British Universities Film & Video Council

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Pilger’s War

2008. GB. DVD (Region 2 PAL). 94 minutes. Lions Gate Home Entertainment. Certificate 12. Price: £19.99.

About the Author: Mike Wayne teaches Film, Television and Media Studies at Brunel University. His publications include Dissident Voices: The Politics of Television and Cultural Change (1998), Political Film: the Dialectics of Third Cinema (2001), The Politics of European Cinema: Histories, Borders, Diasporas (2002), Understanding Film: Marxist Perspectives (2005), Television news, politics and young people: Generation disconnected? (2010, (with Julian Petley, Craig Murray and Lesley Henderson) and Marx’s Capital For Beginners (2011). He co-directed a feature length documentary about the Venezuelan revolution, Listen To Venezuela (

John Pilger has made more than 55 documentaries for television over a period of almost 40 years. They have taken viewers to people and places that are often far away, connecting them to British audiences, often via critical scrutiny of British foreign policy or that of its allies, especially the US and Israel.

The War on Democracy is Pilger’s first major documentary film to be released in cinemas. It has his trademark characteristics of lucid investigation coupled with an understanding of the broader dynamics. But it also has a bigger storytelling canvas than Pilger’s usual work.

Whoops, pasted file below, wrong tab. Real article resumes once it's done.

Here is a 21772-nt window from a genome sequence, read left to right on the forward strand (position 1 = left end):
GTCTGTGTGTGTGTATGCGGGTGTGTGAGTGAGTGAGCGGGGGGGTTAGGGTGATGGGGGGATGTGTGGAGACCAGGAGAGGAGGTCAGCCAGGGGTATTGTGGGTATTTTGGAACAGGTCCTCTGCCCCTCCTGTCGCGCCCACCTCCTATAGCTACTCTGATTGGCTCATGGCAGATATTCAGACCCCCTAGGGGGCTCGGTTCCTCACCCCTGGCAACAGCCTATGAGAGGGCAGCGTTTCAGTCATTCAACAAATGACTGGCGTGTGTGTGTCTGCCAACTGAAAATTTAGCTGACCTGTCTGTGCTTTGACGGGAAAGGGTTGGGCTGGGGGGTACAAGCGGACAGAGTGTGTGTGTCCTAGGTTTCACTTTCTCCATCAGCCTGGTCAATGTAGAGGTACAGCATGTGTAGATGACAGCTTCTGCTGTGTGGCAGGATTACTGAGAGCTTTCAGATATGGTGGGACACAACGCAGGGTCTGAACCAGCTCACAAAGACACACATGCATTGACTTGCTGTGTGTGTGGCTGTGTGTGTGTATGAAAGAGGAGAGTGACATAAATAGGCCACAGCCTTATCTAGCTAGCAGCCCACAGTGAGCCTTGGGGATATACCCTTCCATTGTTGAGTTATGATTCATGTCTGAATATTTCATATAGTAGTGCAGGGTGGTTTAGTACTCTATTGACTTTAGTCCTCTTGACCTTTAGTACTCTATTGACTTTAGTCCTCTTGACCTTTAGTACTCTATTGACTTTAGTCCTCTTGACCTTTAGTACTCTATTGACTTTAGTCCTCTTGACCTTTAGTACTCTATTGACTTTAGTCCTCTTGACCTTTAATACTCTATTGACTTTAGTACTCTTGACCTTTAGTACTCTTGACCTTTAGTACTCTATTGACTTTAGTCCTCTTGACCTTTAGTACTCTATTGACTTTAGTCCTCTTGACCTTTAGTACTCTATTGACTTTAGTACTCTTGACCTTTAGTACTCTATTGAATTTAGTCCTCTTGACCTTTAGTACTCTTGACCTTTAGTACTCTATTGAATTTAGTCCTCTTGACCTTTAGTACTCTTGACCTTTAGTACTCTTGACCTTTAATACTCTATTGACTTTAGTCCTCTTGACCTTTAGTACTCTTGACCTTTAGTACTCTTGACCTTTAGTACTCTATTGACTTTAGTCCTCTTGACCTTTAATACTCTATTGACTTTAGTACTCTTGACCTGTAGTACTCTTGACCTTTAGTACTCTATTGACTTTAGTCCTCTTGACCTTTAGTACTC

(Image: Lions Gate)

It takes as its subject matter the foreign policy of the US state as it has been carried out in Latin America since the end of the Second World War. US foreign policy has in recent years come under a critical scrutiny not seen since the war in Vietnam. Michael Moore’s Fahrenheit 9/11 (2006) focused specifically on the build up to and social interests served by the Bush administration’s drive to war in Iraq in 2003. Eugene Jarecki’s 2005 documentary Why We Fight took a broader historical look at the role of the US military industrial complex in the last 50 years while David Leaf and John Scheinfeld’s The US vs John Lennon (2006) revisits the Vietnam war period via the politicisation of the ex-Beatle.

These films in turn are part of a broader explosion in documentary filmmaking that have taken a critical look at corporate capitalism and consumerism. Think: Supersize Me (2004), The Corporation (2003), Walmart: The High Cost of Low Price (2005), Enron: The Smartest Guys In The Room (2005), and Sicko (2007). These films have tackled the big issues of American life which television news, shackled by years of deeply ingrained journalistic conformity to power, has shied away from.

The War on Democracy however focuses on the effects of US foreign policy on the people who are the recipients of Washinton politicians’ attention. The crimes against humanity which this foreign policy has caused have gone either unreported by most Western media, celebrated as victories by the conservative press or criticised by the liberal media as the excesses of particular administrations.

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